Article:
CNN, POOL, FOX NEWS
By John King, CNN
Des Moines, Iowa (CNN) — For five months, Betsy Sarcone has been adamant: Iowa Republicans who don’t want Donald Trump as the GOP nominee better be willing to compromise and consolidate around one alternative candidate. She came to the CNN debate Wednesday night pushing Nikki Haley as the best option, but she left not so sure.
“Before, I said I’d for sure go Haley,” the suburban Des Moines real estate agent said Thursday of the former South Carolina governor. “Maybe I am back on the fence. It honestly might be a game-time decision for me.”
“They are pretty even to me,” Sarcone said of Haley and Florida Gov. Ron DeSantis. “I think DeSantis has softened his language around some things, including abortion, to be more compassionate and I appreciated that. The border, which is such a massive trickle-down issue, I walked away feeling more confidence DeSantis would fix that and fix it fast.”
Sarcone is among a group of Iowa Republicans CNN has tracked since August to follow the campaign through the eyes and experiences of voters. She was leaning toward DeSantis at the beginning, then warmed to Haley. All along, she has said she hoped to persuade friends and family to consolidate around one strong Trump challenger. But her own back-and-forth is evidence of a divide that Sarcone concedes in the end likely benefits the former president.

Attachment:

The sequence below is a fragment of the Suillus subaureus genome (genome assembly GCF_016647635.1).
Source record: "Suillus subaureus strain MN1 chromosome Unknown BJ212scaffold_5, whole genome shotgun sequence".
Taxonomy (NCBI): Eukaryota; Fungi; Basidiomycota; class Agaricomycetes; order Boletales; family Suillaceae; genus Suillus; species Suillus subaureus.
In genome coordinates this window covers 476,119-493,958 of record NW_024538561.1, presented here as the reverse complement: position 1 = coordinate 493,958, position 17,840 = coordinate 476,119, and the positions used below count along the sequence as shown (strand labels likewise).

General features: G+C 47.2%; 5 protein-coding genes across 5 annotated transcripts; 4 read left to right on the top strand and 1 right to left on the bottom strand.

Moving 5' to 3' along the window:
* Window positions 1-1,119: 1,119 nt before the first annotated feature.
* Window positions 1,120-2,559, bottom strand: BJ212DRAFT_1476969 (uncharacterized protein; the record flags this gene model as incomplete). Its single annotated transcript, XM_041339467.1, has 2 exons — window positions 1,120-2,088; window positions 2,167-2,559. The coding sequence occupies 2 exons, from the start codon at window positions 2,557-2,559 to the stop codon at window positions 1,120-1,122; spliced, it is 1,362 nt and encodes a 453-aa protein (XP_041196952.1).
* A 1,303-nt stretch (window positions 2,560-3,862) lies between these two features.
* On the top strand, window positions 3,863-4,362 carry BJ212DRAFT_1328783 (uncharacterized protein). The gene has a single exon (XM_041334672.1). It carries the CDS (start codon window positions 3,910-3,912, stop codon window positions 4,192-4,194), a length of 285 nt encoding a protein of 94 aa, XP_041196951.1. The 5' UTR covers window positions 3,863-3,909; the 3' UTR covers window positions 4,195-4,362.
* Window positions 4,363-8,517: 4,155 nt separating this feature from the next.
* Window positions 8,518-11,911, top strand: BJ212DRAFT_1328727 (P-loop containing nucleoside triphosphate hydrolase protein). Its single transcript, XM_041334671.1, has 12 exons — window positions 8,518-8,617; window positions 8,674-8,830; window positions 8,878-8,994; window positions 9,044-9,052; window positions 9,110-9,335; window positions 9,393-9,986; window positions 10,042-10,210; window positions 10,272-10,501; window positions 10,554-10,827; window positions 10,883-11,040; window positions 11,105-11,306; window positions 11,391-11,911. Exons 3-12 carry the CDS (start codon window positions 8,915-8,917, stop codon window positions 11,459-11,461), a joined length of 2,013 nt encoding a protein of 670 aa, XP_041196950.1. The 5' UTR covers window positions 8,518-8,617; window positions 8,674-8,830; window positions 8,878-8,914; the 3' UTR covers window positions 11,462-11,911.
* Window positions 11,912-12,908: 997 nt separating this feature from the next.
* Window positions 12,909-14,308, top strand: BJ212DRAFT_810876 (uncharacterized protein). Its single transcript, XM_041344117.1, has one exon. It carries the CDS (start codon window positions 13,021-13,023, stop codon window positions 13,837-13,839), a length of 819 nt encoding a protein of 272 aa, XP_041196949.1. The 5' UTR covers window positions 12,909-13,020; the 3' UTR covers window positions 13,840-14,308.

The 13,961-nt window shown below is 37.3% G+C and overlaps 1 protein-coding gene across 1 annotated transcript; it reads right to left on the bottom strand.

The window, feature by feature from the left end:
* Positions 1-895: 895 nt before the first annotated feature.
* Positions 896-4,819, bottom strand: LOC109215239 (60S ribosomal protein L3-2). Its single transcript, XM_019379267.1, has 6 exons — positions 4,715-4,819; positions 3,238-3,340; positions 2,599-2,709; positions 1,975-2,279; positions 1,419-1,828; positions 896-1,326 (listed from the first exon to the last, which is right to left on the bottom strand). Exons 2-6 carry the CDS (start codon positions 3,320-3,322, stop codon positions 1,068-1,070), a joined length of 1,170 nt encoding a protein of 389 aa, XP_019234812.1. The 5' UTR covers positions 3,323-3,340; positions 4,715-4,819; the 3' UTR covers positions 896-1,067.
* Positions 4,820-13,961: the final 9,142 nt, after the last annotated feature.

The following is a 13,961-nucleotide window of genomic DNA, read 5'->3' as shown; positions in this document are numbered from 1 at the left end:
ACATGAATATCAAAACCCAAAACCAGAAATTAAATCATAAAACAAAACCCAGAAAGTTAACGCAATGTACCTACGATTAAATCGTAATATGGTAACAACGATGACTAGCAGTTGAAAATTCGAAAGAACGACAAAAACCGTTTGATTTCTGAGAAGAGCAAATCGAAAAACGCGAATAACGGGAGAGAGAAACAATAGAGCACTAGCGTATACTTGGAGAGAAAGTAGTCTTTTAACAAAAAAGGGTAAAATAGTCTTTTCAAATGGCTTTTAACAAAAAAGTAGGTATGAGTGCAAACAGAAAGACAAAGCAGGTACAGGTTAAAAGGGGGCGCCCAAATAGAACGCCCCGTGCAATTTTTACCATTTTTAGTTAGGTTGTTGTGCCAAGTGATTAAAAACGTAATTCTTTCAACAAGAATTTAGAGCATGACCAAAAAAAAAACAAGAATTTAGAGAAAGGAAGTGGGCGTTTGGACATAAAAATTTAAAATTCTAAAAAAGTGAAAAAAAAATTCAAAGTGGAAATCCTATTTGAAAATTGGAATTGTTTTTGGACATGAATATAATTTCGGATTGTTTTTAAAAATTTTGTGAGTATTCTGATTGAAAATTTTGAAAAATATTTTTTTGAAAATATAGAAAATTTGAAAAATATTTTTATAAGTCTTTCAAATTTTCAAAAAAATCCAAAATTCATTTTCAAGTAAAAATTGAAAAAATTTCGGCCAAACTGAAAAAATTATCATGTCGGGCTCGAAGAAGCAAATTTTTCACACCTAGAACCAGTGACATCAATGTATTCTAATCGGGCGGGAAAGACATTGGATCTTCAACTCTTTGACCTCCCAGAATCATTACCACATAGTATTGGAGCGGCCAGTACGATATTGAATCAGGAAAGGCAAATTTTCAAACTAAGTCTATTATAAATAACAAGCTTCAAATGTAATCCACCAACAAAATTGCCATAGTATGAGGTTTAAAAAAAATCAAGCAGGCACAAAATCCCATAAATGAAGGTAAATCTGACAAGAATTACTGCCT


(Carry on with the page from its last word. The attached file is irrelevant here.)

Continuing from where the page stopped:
“For the first time, I thought Haley came off not as well as she could have,” Sarcone said.
Other members of the group we’ve been following who attended the debate stayed firm in their choices.
Sioux City attorney Priscilla Forsyth backs Haley and believed some of the DeSantis debate attacks crossed a line.
“He said something like, ‘We don’t want her pastel policies’ or words to that effect,” Forsyth said in a Thursday email. “Clearly using the word ‘pastel’ was an attack on her being a female. Why else use that term? He said it more than once. So it was very intentional.”
Forsyth said Haley was clearer and more specific about things she would do as president while DeSantis kept referring to things he has done in Florida.
“Seeing the debate totally sealed the deal that I wouldn’t vote for DeSantis,” she said.
Shanen Ebersole, a family cattle farmer in conservative Ringgold County in southern Iowa, came and left a Haley supporter. She said he was impressed by both candidates. But her overriding issue is finding a leader who sets a more civil tone, and she credited Haley with going out of her way to make clear “she wants to bring people together.”
Trump supporter Chris Mudd made the trip to Des Moines from the Cedar Falls area, where he owns a solar energy company, even though his preferred candidate declined to participate in the debate.
“I think DeSantis is a good guy,” Mudd said in a Thursday morning text after driving home. “He took a lot of shots last night.”
But did he see anything to change his mind?
“Nope,” Mudd texted. “Trump would have to be out for me to change my mind.”
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